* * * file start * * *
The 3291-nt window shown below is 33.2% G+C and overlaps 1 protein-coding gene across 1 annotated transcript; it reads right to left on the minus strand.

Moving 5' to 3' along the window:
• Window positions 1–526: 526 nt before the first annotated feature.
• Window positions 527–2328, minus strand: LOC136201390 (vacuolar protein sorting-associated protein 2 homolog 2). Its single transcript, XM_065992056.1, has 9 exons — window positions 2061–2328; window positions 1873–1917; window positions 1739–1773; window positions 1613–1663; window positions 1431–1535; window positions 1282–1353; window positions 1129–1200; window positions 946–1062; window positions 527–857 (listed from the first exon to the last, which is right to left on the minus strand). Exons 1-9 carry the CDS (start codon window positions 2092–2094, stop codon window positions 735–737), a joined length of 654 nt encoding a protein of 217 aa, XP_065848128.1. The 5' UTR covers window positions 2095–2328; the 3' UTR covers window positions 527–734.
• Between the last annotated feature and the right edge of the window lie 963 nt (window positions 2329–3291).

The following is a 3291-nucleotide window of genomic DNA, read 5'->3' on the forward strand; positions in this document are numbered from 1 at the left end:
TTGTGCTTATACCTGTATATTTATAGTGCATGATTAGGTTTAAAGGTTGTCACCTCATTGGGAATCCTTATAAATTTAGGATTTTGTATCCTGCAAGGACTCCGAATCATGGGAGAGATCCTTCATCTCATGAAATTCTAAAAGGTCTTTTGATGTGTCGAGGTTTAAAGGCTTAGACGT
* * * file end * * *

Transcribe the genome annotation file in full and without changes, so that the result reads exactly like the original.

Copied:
The 3291-nt window shown below is 33.2% G+C and overlaps 1 protein-coding gene across 1 annotated transcript; it reads right to left on the minus strand.

Moving 5' to 3' along the window:
• Window positions 1–526: 526 nt before the first annotated feature.
• Window positions 527–2328, minus strand: LOC136201390 (vacuolar protein sorting-associated protein 2 homolog 2). Its single transcript, XM_065992056.1, has 9 exons — window positions 2061–2328; window positions 1873–1917; window positions 1739–1773; window positions 1613–1663; window positions 1431–1535; window positions 1282–1353; window positions 1129–1200; window positions 946–1062; window positions 527–857 (listed from the first exon to the last, which is right to left on the minus strand). Exons 1-9 carry the CDS (start codon window positions 2092–2094, stop codon window positions 735–737), a joined length of 654 nt encoding a protein of 217 aa, XP_065848128.1. The 5' UTR covers window positions 2095–2328; the 3' UTR covers window positions 527–734.
• Between the last annotated feature and the right edge of the window lie 963 nt (window positions 2329–3291).

The following is a 3291-nucleotide window of genomic DNA, read 5'->3' on the forward strand; positions in this document are numbered from 1 at the left end:
TTGTGCTTATACCTGTATATTTATAGTGCATGATTAGGTTTAAAGGTTGTCACCTCATTGGGAATCCTTATAAATTTAGGATTTTGTATCCTGCAAGGACTCCGAATCATGGGAGAGATCCTTCATCTCATGAAATTCTAAAAGGTCTTTTGATGTGTCGAGGTTTAAAGGCTTAGACGT